RE INTERCEPTO­R v STREET TWIN

The Intercepto­r 650 and Street Twin seem to be quite sim­i­lar when it comes to the over­all pack­age. So how sim­i­lar (or dif­fer­ent) are they?

Evo India - - CONTENTS - WORDS by AB­HISHEK WAIRAGADE PHO­TOG­RA­PHY by SACHIN S KHOT

Two cruis­ers from two dif­fer­ent seg­ments go head-to-head

ALIT­TLE BIRDIE RE­CENTLY TOLD us that one of Tri­umph’s deal­er­ships lost about seven cus­tomers af­ter the launch of the Royal En­field 650 Twins. I can vouch for a sim­i­lar case – a good friend of mine can­celled the book­ing of his Street Scram­bler and de­cided to get an Intercepto­r 650 to turn into his own ver­sion of a scram­bler. Of course, that spe­cific project would re­quire a lot of mods, but you’ve al­ready saved al­most `6 lakh, mak­ing it seem like the bargain of the decade. On pa­per, the Intercepto­r seems to be liv­ing in the shad­ows of the Street Twin. Both get neo-retro styling, both come with 270-de­gree cranked par­al­lel-twin Bri­tish mo­tors, both cater to a ma­ture au­di­ence and they even sound al­most the same! But you can­not ig­nore the fact that while the Street Twin is an en­trylevel Tri­umph, the Intercepto­r is Royal En­field’s flag­ship model. The Street Twin is a ticket for the masses to en­ter the Tri­umph fam­ily while the 650 Twins are RE’s ticket to in­ter­na­tional mar­kets. And for the same rea­son, both these retro mo­tor­cy­cles are bound to be dif­fer­ent, even though from a buyer’s per­spec­tive they both seem to be quite sim­i­lar. But how sim­i­lar or dif­fer­ent are these Brit steeds?

THE POWER DE­LIV­ERY IS QUITE SIM­I­LAR, BUT THE INTERCEPTO­R FEELS LIVE­LIER IN THE LOWER REVS AND ALSO HAS THE AD­VAN­TAGE OF A SIXTH COG

Au­then­tic Brit af­fair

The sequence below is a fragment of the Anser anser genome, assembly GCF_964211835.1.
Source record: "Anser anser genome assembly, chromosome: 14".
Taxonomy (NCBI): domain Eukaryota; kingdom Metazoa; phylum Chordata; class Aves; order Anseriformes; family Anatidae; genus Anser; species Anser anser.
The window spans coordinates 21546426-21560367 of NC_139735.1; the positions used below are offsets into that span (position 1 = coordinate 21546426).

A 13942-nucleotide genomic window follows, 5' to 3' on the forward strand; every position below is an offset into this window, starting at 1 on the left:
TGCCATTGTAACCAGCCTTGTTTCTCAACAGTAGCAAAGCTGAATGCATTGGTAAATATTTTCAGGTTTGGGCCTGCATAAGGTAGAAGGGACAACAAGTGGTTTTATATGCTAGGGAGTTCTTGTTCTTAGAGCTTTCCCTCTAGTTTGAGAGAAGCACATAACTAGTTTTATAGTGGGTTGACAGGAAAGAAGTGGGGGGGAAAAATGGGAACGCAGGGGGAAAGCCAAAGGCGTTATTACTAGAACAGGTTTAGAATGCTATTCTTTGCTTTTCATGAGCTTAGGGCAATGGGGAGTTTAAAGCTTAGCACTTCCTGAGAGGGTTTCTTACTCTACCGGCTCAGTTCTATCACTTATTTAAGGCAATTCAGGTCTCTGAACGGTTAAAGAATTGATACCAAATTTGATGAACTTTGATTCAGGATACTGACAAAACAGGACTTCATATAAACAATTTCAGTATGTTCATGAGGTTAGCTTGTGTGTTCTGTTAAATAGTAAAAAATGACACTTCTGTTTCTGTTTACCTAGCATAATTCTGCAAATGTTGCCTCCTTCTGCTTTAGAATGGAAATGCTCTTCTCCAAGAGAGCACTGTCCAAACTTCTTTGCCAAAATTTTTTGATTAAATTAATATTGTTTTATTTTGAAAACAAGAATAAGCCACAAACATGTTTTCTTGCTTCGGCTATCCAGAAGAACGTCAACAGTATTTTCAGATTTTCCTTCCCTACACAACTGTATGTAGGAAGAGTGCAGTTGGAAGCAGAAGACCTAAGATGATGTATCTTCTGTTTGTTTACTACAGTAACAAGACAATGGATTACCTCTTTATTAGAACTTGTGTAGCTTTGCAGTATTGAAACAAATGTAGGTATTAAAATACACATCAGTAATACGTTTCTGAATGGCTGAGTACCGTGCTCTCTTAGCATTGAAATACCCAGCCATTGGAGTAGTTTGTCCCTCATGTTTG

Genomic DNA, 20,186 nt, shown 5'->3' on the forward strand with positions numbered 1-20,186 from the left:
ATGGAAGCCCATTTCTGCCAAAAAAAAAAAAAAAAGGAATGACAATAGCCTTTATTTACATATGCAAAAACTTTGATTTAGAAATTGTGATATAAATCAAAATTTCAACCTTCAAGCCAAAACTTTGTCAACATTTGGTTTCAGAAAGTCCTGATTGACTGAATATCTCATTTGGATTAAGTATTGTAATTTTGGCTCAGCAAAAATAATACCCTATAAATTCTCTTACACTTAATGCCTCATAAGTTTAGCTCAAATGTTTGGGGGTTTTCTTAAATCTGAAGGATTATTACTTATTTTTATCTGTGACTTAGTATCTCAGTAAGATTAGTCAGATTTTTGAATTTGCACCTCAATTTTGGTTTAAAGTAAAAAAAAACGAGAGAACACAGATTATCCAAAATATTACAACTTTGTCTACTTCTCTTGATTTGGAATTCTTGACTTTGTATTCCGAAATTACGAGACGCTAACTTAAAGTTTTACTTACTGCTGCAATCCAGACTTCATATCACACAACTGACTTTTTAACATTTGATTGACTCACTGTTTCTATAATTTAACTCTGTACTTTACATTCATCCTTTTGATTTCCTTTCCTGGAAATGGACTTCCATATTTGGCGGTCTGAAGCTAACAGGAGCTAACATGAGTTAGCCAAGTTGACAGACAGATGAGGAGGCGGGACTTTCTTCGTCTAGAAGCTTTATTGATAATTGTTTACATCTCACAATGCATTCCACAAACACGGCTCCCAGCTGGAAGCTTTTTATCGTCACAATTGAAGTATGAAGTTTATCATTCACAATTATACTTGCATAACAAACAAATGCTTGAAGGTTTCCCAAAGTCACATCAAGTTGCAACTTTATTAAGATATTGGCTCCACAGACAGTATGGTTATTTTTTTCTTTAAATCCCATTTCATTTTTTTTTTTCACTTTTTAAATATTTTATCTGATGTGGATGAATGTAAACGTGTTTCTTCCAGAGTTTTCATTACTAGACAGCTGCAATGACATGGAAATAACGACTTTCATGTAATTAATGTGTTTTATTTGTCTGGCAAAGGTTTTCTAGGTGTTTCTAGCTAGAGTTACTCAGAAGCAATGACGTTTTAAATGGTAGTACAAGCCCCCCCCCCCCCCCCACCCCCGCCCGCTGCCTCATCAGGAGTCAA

Launched in 2016, the Street Twin is based on the Bon­neville but with a more playful bias. To­day, the Street Twin is Tri­umph’s best­selling neo retro mo­tor­cy­cle. And now we have the re­cently tweaked ver­sion in the coun­try which makes an ad­di­tional 10 horses over the pre­de­ces­sor from the same 900cc twin that now red­lines at 7500 (in­crease of 500rpm), new four-pot Bre­mobs and KYB car­tridge forks at the front, and an ad­di­tional 10mm of seat pad­ding, which makes for a sportier rider’s tri­an­gle. Ride-by-wire makes its de­but on the Street Twin which now al­lows you to choose from Rain and Road modes. The 2018 Street Twin may not be all-new but these up­dates have re­ally made a lot of dif­fer­ence, es­pe­cially to the power de­liv­ery and the ride and han­dling setup. Let’s dwell on the ride later and see how the ad­di­tional 10 horses come into play.

The Bon­nie range has al­ways been about torque. In this High Torque avatar, the ’Twin does what it says on the box. You only get five cogs but the torque is so wide­spread that you’ll barely miss the sixth. It all starts at about 2500rpm and as long as you’re in the range, you’ll never need to down­shift. Thank­fully, trac­tion con­trol is switch­able and if you turn it off, the Street Twin can be a hoot. The front-end is not re­ally light but pop the clutch and she’s will­ing to take off. The Pirelli Phan­tom Sportscomp’s take a lot of time to heat up and thus spin­ning the rear is quite easy, mak­ing for a de­light­ful ma­chine for hoonery. And the car­tridge forks re­ally add to the play­ful­ness. The front-end is sure­footed at all times and of­fers a

lot more feed­back than ear­lier. The Street Twin was al­ways sta­ble in cor­ners but the new KYBs bring in a lot more brownie points when it comes to han­dling. Ride qual­ity is plush, sub­stan­ti­at­ing the premium mo­tor­cy­cle feel that the previous-gen Street Twin lacked. Even the brak­ing has im­proved thanks to the new setup.